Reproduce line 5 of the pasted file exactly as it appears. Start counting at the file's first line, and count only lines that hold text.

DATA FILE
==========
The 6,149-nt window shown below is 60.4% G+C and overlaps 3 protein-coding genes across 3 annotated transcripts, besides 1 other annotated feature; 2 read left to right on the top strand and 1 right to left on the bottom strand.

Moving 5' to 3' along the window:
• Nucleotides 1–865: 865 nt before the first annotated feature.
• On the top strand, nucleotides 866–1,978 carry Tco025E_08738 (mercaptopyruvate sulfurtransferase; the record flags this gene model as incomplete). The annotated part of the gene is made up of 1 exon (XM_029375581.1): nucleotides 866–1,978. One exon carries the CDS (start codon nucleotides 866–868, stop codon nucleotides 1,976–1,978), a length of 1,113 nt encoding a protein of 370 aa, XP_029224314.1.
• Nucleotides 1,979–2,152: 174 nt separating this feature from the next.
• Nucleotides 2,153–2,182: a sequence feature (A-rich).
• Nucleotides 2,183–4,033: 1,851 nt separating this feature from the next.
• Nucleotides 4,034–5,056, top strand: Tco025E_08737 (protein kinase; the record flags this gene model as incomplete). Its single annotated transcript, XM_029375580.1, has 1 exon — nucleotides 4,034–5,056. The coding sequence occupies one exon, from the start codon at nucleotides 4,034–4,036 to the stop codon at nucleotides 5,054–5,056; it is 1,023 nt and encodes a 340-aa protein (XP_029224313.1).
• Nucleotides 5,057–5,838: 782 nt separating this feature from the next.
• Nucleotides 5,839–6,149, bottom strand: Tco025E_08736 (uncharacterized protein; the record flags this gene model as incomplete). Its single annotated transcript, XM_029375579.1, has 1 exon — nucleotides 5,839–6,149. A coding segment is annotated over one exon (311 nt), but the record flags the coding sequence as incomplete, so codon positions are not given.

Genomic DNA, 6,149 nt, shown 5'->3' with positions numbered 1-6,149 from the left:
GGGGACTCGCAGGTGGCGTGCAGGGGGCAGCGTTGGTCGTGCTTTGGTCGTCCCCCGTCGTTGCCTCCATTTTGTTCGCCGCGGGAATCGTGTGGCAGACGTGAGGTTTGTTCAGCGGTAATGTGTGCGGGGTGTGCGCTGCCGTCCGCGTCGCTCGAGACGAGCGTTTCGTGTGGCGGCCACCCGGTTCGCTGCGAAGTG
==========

• Nucleotides 1,979–2,152: 174 nt separating this feature from the next.